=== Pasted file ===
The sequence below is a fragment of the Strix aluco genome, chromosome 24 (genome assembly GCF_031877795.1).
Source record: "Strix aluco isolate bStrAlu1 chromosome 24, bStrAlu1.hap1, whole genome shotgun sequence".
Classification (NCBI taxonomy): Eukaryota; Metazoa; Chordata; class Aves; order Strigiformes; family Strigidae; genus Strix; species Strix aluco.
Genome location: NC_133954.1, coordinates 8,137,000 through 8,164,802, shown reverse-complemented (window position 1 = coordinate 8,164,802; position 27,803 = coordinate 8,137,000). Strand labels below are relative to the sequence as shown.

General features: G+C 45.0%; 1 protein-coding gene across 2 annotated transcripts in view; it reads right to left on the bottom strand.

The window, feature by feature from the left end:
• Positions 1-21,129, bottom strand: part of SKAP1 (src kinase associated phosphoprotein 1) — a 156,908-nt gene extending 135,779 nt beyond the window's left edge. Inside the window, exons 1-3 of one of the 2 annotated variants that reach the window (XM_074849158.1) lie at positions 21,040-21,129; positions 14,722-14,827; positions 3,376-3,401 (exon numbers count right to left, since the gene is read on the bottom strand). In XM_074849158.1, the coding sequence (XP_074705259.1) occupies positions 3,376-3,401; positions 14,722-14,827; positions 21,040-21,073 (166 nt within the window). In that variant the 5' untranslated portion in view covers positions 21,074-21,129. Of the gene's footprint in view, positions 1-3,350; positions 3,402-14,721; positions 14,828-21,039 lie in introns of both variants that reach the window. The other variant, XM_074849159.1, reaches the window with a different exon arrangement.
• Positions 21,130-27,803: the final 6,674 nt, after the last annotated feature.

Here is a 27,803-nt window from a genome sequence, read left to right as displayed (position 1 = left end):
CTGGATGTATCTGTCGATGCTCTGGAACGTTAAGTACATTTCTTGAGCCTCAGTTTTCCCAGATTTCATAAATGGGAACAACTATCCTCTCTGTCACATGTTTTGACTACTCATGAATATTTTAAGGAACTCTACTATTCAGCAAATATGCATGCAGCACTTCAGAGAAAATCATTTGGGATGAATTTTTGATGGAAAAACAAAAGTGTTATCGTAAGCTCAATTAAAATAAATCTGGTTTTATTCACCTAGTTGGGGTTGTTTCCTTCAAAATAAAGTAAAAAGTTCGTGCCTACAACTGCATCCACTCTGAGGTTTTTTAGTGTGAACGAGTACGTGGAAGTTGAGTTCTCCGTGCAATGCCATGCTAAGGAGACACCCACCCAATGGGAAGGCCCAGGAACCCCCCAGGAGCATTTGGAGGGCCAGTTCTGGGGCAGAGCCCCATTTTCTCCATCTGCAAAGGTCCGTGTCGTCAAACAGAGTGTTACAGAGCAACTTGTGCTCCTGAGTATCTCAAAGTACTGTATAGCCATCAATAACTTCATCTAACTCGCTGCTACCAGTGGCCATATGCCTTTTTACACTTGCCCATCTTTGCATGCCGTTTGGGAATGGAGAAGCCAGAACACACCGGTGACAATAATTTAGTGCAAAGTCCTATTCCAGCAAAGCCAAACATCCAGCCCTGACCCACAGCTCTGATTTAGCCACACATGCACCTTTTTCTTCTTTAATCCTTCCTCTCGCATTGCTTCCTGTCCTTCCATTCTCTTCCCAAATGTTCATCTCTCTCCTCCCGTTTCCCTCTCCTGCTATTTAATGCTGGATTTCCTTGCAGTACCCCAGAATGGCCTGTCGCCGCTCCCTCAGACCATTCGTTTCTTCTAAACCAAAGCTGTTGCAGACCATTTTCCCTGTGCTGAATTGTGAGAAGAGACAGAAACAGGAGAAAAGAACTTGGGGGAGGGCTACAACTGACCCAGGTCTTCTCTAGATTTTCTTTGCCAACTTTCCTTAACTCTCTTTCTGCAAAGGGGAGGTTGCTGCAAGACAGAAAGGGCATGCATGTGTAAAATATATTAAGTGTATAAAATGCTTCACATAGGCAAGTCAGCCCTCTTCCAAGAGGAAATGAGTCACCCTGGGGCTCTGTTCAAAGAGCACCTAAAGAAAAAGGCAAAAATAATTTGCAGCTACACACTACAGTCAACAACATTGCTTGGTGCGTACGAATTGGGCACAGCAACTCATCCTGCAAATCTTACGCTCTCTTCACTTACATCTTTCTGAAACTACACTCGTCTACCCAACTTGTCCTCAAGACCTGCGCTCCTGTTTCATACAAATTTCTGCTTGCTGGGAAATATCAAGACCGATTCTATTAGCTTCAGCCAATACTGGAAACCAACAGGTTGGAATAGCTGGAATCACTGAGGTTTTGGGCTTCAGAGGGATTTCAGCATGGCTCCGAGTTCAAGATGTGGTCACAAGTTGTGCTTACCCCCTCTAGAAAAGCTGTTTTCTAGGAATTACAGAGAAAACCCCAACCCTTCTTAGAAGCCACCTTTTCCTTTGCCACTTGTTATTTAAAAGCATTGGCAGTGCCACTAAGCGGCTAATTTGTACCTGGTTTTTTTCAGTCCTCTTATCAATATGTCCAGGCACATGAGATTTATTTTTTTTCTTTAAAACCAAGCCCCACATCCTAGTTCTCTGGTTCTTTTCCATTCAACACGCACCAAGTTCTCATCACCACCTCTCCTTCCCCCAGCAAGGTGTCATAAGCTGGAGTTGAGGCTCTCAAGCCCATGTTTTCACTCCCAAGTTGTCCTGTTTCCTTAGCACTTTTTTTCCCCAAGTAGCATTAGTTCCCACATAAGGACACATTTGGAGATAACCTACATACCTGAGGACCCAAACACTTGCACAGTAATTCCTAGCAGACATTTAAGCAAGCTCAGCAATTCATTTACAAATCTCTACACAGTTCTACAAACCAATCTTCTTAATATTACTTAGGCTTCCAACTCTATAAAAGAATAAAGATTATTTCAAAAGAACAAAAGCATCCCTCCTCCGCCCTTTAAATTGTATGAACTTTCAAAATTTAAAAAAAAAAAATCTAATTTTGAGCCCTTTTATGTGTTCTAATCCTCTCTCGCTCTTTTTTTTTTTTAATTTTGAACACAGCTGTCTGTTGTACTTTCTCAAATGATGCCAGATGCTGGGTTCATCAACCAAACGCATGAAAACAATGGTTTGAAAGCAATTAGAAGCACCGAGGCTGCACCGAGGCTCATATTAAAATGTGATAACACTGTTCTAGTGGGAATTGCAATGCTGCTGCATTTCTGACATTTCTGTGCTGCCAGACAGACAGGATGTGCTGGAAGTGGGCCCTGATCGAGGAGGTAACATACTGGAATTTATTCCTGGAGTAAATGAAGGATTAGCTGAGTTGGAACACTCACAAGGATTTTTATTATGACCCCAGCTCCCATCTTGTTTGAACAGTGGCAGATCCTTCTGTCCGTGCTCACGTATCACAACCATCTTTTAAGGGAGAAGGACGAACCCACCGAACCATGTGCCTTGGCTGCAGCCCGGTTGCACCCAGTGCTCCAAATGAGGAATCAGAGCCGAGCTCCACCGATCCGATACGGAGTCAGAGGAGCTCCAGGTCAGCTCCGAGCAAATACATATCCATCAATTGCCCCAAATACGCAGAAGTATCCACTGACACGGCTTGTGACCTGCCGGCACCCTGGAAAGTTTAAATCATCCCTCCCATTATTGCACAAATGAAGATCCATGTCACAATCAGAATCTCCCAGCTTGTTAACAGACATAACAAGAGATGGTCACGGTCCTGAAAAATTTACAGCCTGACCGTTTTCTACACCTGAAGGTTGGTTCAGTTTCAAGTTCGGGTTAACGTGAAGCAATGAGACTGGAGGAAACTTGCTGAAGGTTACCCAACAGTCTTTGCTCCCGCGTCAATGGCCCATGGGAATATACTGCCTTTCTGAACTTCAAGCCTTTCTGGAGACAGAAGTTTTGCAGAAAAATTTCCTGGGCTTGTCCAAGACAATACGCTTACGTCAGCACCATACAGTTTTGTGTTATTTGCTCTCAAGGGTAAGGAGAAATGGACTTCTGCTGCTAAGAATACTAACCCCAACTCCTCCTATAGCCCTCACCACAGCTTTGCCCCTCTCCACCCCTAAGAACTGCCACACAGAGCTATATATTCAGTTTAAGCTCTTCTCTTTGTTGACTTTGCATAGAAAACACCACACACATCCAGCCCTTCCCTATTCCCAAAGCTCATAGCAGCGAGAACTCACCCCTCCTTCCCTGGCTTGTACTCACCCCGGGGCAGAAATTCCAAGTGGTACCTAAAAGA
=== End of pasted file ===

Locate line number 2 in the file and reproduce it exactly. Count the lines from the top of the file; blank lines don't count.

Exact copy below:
Source record: "Strix aluco isolate bStrAlu1 chromosome 24, bStrAlu1.hap1, whole genome shotgun sequence".